I was recently looking at some documentation for programming the Apple Lisa: https://lisa.sunder.net/LOS_Reference.pdf and I was surprised how advanced it was for the time. It had a lot of features that didn't make it to the Mac until much later. For example, multiple processes and the ability to do IPC with named pipes on the filesystem. But, the documentation on pipes warns me not to use them for any new development because they were expected to be removed from the future releases of the Lisa OS that the author expected were forthcoming.

Pipes will not be supported in future releases of the operating System. Do not use the pipe mechanism if you want your software to be upward-compatible.

So, what was wrong with Pipes on Lisa? Were they implemented badly? Did they cause some problems? Did something about the Lisa architecture make them impractical? Obviously, modern Unix and MacOS X retain the feature, so they clearly weren't a terrible idea or too difficult for programmers to use in general.

  • I know almost nothing about Lisa OS, but I owned and supported Lisas running UniSoft's UniPLUS+ UNIX. That operating system did support pipes on the Lisa. Nothing was very snappy, running off a 10MB ProFile in 1MB of RAM, but it did work.
    – jeffB
    Aug 6, 2019 at 14:52
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    I suspect a lot has to do with the Lisa's successor having only 128K of RAM.
    – supercat
    Aug 6, 2019 at 16:01
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    In the document you link to, it says (Notes 2.2) "all the inter-process communication (IPC) features provided by pipes are also provided by event channels". Perhaps the rationale was to avoid duplicated function?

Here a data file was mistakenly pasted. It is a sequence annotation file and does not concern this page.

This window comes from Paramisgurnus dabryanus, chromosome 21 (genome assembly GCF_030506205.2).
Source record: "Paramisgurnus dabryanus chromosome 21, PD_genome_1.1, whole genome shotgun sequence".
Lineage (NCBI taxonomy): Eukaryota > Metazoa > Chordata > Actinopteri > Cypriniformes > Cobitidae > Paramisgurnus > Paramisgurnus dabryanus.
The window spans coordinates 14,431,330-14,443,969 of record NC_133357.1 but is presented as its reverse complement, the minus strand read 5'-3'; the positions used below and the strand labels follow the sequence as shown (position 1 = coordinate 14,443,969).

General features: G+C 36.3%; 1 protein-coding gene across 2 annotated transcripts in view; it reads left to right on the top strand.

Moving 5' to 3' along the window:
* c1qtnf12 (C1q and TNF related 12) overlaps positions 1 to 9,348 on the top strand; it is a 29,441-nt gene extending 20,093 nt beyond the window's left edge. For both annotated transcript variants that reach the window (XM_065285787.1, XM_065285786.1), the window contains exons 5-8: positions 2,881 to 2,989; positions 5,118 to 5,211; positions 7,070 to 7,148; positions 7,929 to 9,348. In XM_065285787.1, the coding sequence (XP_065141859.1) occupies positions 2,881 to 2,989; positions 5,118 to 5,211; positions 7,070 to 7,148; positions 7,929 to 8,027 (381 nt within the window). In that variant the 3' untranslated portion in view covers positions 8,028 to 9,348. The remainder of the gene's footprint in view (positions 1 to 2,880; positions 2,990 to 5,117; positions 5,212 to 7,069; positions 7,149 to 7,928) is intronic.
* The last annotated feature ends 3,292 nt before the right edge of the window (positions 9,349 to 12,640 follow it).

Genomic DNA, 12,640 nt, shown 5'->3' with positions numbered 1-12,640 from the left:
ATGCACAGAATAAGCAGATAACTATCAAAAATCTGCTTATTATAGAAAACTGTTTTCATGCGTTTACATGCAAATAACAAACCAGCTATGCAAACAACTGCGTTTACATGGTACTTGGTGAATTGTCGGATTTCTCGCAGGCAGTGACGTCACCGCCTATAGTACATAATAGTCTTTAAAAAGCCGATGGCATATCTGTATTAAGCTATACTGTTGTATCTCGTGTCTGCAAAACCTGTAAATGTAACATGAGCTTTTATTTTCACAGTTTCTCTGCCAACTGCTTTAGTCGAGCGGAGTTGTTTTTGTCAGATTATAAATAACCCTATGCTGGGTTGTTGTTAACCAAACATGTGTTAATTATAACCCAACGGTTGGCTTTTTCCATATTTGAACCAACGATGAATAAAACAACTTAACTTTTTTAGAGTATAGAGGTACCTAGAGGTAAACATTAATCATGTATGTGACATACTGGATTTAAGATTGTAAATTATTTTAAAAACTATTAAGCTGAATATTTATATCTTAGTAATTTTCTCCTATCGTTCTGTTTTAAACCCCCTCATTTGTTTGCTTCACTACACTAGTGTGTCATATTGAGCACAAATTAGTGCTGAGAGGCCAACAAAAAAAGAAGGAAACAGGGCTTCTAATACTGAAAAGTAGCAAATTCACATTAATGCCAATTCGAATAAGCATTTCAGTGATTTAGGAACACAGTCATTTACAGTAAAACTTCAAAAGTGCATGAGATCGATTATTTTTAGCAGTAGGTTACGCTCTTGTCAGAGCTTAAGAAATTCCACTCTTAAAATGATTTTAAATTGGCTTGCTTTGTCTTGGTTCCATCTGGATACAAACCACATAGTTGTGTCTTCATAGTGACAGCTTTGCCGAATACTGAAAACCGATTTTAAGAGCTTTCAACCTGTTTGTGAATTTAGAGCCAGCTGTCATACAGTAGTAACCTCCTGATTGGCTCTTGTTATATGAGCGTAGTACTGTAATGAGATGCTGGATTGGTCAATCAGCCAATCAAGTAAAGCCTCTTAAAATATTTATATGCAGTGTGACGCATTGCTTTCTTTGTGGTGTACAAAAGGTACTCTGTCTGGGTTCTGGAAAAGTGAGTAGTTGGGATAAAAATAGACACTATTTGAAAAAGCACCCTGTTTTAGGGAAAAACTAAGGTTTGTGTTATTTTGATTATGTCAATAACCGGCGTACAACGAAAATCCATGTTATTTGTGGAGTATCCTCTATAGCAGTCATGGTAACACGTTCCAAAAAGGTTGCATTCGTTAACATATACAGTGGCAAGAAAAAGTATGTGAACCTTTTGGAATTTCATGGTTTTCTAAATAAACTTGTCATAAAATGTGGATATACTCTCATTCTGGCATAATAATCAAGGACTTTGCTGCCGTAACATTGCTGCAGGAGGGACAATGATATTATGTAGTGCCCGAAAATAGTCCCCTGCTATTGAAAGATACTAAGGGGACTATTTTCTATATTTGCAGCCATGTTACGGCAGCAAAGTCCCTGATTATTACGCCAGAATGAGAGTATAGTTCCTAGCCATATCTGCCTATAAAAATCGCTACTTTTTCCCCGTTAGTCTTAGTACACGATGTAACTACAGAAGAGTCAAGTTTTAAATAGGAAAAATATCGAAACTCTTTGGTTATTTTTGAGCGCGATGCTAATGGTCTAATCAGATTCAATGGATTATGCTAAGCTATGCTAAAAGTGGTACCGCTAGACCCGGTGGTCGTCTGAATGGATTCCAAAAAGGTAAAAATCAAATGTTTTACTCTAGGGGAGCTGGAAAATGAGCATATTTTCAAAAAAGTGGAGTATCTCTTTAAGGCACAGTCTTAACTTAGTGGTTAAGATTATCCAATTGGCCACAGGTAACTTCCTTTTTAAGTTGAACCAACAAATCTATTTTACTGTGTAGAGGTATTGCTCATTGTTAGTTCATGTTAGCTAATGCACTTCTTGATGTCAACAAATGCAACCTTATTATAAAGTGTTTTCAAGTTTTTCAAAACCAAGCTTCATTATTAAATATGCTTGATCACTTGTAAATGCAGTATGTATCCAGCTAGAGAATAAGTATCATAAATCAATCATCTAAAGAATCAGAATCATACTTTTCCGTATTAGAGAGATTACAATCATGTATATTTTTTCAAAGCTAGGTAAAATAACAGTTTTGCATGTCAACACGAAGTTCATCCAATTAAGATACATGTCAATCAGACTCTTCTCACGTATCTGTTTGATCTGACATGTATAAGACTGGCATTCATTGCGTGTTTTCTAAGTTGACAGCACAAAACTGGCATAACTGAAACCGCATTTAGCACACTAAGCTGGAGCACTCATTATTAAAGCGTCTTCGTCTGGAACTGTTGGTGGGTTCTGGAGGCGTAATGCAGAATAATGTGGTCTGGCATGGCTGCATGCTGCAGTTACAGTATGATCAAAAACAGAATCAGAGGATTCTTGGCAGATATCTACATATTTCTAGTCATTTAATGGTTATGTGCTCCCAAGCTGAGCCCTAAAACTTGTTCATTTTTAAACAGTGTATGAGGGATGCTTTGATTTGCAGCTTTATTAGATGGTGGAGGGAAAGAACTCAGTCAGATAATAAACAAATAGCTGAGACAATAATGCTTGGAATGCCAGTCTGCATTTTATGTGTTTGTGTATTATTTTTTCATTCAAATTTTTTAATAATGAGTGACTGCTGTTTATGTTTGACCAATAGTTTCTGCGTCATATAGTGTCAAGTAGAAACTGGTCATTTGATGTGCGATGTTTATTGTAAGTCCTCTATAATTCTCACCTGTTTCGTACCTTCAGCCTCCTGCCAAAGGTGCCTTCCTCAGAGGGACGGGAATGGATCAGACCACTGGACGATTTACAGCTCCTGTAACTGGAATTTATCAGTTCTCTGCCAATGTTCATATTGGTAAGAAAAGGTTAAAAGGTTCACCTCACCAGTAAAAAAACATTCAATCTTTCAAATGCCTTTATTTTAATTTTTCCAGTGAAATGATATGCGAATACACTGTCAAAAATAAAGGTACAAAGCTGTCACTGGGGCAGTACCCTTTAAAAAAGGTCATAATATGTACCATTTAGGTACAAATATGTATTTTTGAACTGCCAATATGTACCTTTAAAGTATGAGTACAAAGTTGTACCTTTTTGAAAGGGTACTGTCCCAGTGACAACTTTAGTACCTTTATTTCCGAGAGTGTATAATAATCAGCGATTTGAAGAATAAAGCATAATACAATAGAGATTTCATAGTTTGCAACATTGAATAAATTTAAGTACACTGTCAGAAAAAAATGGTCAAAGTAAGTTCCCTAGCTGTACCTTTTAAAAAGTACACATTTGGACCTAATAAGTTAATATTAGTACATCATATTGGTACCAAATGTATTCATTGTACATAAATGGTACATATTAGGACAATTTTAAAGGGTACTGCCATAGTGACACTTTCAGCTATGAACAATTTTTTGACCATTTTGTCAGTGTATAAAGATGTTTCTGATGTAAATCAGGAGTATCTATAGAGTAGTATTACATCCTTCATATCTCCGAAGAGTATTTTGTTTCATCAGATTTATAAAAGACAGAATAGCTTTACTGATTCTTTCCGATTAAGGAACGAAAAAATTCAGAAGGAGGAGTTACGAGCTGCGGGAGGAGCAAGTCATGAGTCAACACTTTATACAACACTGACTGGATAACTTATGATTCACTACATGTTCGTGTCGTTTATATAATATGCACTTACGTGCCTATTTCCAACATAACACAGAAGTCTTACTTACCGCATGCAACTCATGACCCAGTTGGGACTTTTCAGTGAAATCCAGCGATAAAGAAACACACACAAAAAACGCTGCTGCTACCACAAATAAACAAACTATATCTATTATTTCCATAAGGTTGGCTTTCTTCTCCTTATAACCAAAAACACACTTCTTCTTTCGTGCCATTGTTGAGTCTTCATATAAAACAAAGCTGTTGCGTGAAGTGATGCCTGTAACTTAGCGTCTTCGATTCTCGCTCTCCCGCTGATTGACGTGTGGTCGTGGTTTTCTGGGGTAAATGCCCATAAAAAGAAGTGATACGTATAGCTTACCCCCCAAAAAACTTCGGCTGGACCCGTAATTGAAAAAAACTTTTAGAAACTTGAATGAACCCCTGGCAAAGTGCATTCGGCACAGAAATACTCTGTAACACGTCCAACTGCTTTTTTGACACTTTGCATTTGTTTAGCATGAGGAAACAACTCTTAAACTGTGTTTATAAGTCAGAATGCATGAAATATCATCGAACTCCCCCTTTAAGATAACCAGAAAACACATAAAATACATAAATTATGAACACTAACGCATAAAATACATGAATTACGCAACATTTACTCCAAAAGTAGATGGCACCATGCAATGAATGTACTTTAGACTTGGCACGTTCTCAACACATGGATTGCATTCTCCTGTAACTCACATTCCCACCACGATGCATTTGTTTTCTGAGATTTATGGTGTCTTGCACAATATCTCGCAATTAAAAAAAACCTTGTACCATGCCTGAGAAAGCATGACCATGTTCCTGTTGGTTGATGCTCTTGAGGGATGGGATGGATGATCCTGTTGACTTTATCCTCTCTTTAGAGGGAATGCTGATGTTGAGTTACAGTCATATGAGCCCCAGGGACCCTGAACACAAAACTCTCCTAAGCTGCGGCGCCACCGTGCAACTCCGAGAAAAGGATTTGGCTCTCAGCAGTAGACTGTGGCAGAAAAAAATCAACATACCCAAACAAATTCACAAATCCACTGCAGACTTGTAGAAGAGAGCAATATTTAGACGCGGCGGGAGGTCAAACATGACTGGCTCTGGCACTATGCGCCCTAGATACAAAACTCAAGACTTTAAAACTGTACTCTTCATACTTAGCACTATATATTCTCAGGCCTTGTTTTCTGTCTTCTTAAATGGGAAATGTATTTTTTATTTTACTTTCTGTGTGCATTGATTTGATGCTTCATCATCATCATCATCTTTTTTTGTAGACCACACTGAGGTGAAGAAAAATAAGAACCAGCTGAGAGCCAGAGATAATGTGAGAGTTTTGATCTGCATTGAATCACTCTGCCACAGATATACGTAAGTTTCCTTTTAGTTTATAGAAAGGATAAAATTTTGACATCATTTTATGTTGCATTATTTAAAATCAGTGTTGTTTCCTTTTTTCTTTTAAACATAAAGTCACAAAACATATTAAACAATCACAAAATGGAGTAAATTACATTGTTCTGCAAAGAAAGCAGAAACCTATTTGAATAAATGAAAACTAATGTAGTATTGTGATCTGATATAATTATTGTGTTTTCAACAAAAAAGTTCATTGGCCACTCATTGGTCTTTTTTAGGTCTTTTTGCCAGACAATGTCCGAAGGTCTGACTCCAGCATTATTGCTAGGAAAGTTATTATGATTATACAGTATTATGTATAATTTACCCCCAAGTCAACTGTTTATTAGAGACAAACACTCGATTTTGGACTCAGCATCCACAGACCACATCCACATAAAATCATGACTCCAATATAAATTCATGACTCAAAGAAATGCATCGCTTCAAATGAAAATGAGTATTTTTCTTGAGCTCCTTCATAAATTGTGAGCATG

– dave
    Aug 7, 2019 at 0:04
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    @supercat- not in this case, the Mac didn't offer any sort of pipes at all, and was a different OS in any case. as the OP notes, the original OS was surprisingly advanced, which, sadly IMHO, is why we had a Mac. Aug 9, 2019 at 16:03

1 Answer 1


As the manual explains:

Pipes (See Section 2 .. 9) The pipe facility has been removed. MAKE_PIPE has:been deleted, and any attempt to OPEN an old pipe object will return an error number 948. All the inter-process communication (IPC) features provided by pipes are also provided by event channels.

This is a bit interesting for the simple reason that the event channels were not designed to be a pipes replacement, but were dedicated to short, well understood data. I suspect one could stuff free-form data just as easily though. With the same basic functionality being duplicated, but only one of the APIs being widely used, the lesser-used pipes was redundant.

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